A study published in the International Journal of Chronic Obstructive Pulmonary Disease highlighted how the COVID-19 pandemic has impacted the quality of care, quality of life, psychological factors, and social factors of people affected by chronic obstructive pulmonary disease (COPD) and their caregivers and healthcare professionals (HCPs).
In this cross-sectional observational narrative medicine study, researchers assessed 146 participants (79 patients with COPD, 24 caregivers, and 43 HCPs).
The results showed that during the initial COVID-19 lockdown, almost 60% of patients with COPD reported experiencing terror, fear and/or apprehension; at reopening, this figure was down to just over 35%. Among caregivers, these figures were 100% at first lockdown and just over 45% at reopening. The metaphors most commonly used by patients to describe COPD and COVID-19 were “monster” and “murderer,” respectively, the researchers noted.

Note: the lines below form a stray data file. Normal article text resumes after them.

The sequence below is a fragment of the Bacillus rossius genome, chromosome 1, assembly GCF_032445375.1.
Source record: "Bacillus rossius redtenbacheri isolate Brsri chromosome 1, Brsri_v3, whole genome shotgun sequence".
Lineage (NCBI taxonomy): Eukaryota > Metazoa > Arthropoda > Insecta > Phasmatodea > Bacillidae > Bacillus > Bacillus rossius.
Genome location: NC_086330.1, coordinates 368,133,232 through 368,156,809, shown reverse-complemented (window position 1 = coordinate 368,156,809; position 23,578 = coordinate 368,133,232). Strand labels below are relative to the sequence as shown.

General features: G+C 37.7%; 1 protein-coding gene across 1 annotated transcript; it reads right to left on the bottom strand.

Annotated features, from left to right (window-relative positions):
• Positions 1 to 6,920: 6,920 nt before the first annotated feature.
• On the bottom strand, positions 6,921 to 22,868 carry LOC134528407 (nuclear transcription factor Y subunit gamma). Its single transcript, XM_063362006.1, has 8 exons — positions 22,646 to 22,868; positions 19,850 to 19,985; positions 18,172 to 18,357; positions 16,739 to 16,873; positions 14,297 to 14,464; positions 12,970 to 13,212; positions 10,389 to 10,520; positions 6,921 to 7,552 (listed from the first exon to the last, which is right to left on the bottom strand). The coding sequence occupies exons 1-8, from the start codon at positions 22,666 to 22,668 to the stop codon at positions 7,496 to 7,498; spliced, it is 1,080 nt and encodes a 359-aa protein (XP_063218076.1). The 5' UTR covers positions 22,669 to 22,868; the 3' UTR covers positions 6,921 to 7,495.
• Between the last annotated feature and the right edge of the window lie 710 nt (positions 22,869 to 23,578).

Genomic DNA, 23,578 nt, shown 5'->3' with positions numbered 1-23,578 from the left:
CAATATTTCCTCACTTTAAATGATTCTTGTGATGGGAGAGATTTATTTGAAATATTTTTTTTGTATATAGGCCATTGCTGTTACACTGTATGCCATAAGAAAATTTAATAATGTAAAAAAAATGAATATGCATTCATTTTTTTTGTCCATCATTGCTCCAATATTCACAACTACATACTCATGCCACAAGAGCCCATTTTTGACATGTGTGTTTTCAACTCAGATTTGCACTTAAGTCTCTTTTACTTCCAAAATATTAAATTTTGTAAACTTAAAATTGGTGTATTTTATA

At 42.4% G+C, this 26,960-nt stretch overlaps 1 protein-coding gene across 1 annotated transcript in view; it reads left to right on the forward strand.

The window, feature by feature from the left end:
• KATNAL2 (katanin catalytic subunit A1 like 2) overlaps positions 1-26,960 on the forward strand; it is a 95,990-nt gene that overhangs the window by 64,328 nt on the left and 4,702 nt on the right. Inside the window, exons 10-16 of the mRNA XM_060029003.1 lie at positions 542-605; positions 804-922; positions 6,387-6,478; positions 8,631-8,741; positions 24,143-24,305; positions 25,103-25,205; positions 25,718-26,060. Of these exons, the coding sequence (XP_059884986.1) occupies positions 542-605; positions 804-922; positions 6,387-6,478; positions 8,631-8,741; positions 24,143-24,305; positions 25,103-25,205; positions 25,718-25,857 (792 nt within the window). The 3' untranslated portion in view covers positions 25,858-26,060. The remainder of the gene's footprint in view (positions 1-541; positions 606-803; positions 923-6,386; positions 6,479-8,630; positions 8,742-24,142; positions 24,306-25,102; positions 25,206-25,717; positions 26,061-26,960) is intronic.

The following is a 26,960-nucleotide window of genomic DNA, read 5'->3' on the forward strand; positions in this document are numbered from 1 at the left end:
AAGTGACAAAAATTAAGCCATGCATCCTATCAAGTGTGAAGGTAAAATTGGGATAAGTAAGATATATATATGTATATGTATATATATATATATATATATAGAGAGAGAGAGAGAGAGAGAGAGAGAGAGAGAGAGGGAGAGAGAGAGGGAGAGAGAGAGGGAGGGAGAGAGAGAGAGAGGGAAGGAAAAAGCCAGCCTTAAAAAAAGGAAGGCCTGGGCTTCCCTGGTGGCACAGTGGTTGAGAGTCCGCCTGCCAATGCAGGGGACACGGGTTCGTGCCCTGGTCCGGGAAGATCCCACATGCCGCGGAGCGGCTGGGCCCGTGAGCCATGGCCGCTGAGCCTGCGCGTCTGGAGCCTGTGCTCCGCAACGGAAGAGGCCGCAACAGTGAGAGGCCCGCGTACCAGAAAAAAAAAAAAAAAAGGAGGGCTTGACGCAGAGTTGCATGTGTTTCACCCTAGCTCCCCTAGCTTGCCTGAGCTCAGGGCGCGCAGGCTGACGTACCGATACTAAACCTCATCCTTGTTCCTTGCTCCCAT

Moreover, only 12.6% of patients with COPD reported having regular access to medical visits during safety lockdown, while 59% of general practitioners and pulmonologists reported using telemedicine.
“It is relevant to aim for a multidisciplinary and multilevel system of care that empowers telemedicine and integrates specific psychological support programs for [patients with] COPD and their caregivers,” the researchers concluded.
Keywords: COPD, COVID-19, chronic obstructive pulmonary disease, narrative medicine, quality of life